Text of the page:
Michael Rubin is a resident scholar at the American Enterprise Institute (AEI) who served as a Pentagon adviser on Iran and Iraq during George W. Bush’s first term. An outspoken and controversial proponent of hawkish U.S. foreign policies, Rubin is closely associated with neoconservativism. His track record includes working for a number of rightwing Israel-centric groups (including AEI, the Washington Institute for Near East Policy, and the Middle East Forum), championing the U.S. invasion of Iraq, suggesting assassinating foreign leaders like Iranian President Mahmoud Ahmadinejad, reportedly misrepresenting translations of statements by Iranian officials, working at the heavily criticized Pentagon Office of Special Plans (OSP), and consulting for the Lincoln Group, a PR firm accused of planting propaganda in the Iraqi press.
Since the election of Barack Obama, Rubin has proved a relentless critic of the president in op-eds published in rightist outlets like the National Review and the Wall Street Journal editorial page. In a November 6, 2009 op-ed, Rubin joined a chorus of conservative writers like Newt Gingrich in lambasting Obama for not attending ceremonies celebrating the fall of the Berlin Wall, making the outlandish claim that this was a sign of “American isolation and weakness.” He wrote, “Pres. Barack Obama's decision not to celebrate one of the seminal events of the 20th century … [is] replete with symbolism. … I'm afraid that Obama does not understand how important his refusal to attend commemoration events will be, not only to those still suffering under the yoke of oppression, but also to adversaries who see American isolation and weakness as a phenomenon to be exploited.”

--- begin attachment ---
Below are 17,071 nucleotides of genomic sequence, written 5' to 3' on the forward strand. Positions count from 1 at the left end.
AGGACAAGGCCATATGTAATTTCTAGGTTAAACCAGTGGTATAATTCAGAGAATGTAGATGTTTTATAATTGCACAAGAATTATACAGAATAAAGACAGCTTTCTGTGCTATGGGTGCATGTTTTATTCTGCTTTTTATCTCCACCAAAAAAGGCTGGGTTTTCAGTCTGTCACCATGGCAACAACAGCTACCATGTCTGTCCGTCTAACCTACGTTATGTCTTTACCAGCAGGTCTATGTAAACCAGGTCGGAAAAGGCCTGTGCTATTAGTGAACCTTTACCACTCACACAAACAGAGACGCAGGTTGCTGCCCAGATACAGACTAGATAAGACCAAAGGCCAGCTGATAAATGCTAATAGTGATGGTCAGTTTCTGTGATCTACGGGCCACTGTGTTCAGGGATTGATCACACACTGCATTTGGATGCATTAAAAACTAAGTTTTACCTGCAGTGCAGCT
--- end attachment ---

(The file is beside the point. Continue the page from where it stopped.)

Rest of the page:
Rubin has repeatedly chastised Obama on Iran policy. In an October 2009 op-ed, Rubin charged that Obama’s insistence on pursuing a diplomatic process in the context of the P5+1 group of states would not halt Iran’s nuclear program, and would ultimately “leave Israel with no choice” but to attack Iran’s nuclear sites.
Rubin also blasted Obama for his decision to extend constitutional rights to suspected terrorists and try their cases in civilian courts, making the legally dubious argument that the Geneva Conventions do not “fully apply”—this despite the fact that the Supreme Court ruled against the George W. Bush administration’s argument that the conventions do not apply to so-called unlawful combatants. Rubin opined, nevertheless, that Obama’s decision “undermined national security and eroded the foundation of human rights law.”
Imagine the hue and cry if a senior fellow of a noted left wing think tank were speaking to soldiers. Radical indoctrination! Marxist brainwashing! Politiszing the war!